Framework sections highlighted: Leadership, Listening, Reach

Parkgate community lights the way with lantern walk

Over the past few months, local people of Rotherham’s Rawmarsh and Parkgate area have been organising around a much-loved area of natural beauty called Green Hill.

The community’s love for Green Hill, which overlooks Sheffield and the Peak District, was heard loud and clear by Sarah – a community organiser at Rotherfed Social Action Hub – when she went out listening in Rawmarsh and Parkgate. Through the listening process, Sarah also discovered some concerns from the community about the threats Green Hill was facing at the time.

Green Hill was a prime location for anti-social behaviour, including litter and fly-tipping, and had suffered several arson attacks throughout the summer. In addition, the area was subject to the threat of excavation by a local road resurfacing company who were testing the site for steel slag. Some members of the community had already begun mobilising in opposition to the potential excavation and had started a petition to save Green Hill which gathered over 100 signatures.

Wanting to reach out and connect with more people about this issue, Sarah tried to hold a public meeting for people to discuss the problem and potential solutions, but with little success. Knowing that there was an appetite for action, she went back to the local people who had shown interest to find another way.

“As an organiser, I had tried to get a public community meeting and failed massively – no one was interested,” explained Sarah. “So, I consulted people living there – through listening; which was the best way – and it was their idea to raise awareness through an event.”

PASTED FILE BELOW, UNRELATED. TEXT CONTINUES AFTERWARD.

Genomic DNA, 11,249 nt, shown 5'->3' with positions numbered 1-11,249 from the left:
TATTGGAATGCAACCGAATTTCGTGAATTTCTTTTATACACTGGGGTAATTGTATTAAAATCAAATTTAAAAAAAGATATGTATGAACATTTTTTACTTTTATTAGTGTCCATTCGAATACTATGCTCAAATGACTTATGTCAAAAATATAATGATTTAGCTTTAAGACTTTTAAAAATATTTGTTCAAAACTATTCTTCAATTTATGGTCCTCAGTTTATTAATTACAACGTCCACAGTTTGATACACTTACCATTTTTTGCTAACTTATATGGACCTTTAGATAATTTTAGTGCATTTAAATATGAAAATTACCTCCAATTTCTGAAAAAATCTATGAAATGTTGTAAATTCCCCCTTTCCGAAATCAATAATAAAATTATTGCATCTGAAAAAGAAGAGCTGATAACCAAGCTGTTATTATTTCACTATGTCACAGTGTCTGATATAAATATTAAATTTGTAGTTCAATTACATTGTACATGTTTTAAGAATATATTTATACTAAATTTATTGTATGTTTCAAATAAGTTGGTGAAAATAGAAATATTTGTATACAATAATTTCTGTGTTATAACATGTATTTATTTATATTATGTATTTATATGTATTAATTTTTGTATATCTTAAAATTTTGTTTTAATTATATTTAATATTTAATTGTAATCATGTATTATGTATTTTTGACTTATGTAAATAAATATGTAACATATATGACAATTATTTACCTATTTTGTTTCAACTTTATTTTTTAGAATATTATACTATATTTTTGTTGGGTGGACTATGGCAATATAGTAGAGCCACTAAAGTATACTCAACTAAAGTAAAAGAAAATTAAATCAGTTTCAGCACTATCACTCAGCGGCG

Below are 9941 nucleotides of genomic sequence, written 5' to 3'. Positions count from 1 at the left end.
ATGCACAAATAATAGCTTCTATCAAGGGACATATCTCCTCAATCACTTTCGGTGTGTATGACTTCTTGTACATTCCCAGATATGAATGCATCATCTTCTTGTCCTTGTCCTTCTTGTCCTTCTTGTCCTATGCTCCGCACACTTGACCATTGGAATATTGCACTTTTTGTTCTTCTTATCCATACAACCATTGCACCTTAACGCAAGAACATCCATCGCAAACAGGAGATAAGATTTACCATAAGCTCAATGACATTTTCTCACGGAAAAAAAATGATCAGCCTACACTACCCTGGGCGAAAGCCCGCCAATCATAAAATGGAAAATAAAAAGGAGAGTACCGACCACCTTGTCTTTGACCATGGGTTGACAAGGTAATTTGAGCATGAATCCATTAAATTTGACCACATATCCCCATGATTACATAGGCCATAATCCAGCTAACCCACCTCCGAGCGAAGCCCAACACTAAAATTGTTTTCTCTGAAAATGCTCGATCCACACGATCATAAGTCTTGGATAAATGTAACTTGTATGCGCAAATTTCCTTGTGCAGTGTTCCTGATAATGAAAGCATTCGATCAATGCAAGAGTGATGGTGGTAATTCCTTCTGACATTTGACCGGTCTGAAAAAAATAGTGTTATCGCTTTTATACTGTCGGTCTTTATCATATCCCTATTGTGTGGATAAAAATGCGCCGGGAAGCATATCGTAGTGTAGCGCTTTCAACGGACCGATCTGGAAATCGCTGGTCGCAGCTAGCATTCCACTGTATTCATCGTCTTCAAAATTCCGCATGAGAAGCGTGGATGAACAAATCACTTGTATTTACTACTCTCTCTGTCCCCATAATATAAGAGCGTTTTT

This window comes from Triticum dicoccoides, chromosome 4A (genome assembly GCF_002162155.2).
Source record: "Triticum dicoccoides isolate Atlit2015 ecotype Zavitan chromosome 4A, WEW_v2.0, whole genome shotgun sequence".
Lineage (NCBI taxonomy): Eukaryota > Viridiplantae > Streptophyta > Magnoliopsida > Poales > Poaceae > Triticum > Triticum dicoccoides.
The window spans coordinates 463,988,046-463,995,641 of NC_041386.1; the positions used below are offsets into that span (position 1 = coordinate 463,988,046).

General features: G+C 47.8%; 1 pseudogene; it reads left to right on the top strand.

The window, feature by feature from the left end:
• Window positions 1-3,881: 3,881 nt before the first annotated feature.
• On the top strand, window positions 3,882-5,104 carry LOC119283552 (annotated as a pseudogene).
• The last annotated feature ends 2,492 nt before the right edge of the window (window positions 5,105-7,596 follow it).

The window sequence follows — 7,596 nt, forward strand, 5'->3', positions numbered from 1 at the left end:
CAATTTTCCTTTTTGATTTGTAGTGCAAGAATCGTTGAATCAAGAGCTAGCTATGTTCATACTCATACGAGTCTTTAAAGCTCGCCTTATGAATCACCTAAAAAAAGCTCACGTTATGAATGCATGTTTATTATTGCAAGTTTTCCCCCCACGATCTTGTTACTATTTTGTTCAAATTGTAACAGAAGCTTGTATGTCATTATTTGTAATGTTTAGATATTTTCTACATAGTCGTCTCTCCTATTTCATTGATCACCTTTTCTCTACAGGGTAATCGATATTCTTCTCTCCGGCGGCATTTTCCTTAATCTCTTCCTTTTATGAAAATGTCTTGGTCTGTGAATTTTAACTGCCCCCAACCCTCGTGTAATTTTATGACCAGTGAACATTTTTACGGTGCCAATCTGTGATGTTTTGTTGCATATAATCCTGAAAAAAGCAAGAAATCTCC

Local community members Xylia, Audrey, John N, John W, Dave, Rob, and Amanda joined forces with Rawmarsh and Parkgate Friends of Green Spaces and Arc Church – and they began to plan a winter lantern walk through Green Hill, in order to bring the community together to appreciate the area and raise awareness about the issues currently affecting it.

As an organiser, I had tried to get a public community meeting and failed massively – no one was interested. So, I consulted people living there – through listening; which was the best way – and it was their idea to raise awareness through an event
Sarah, community organiser, Rotherfed

Through the organisation of the lantern walk, the small coalition of individuals and groups reached out into the wider community, inviting local individuals, groups, organisations, and businesses to get involved in the run-up to the event.

They held lantern making workshops at a local community hub which brought a diverse group of people together from around Rawmarsh and Parkgate.

Lantern making workshop.

The winter lantern walk itself attracted around 85 people, 40 of whom signed the petition to save Green Hill. But more importantly, the community had been brought together and given the opportunity to connect around their common love of Green Hill, so people could see that this is not just a space they individually enjoy using, but a community asset

By the end of the walk, people were asking if the lantern walk is going to become an annual event, already looking ahead to the future use of the space.

The winter lantern walk, held at the Green Hill area of Rotherham with the aim of raising awareness to the problems facing the area.

Fortunately, the road surfacing company who had been testing for steel in Green Hill did not find what they were looking for, so the area’s immediate threat has gone (for now). But the community’s organising around the lantern walk and future events is paving the way for a more powerful community who are able to combat the ongoing anti-social behaviour, and fend off any future excavation plans, through collective positive action.

Members of the group are also going through community organising training, to enable them to take further action with less support from Sarah. Rob and Xylia, who had both emerged as leaders through this process, completed their first training in March and Rob is now shadowing Sarah door-knocking one day per week.

“The plan is now to get them all trained up and leave them to it,” says Sarah. “I’ve taken more of a step back than I did with the first project. Now I’m into the second project with them they’re already deciding on roles and doing things they didn’t do in the first project, so it’s given them some of the power back. It’s great!”


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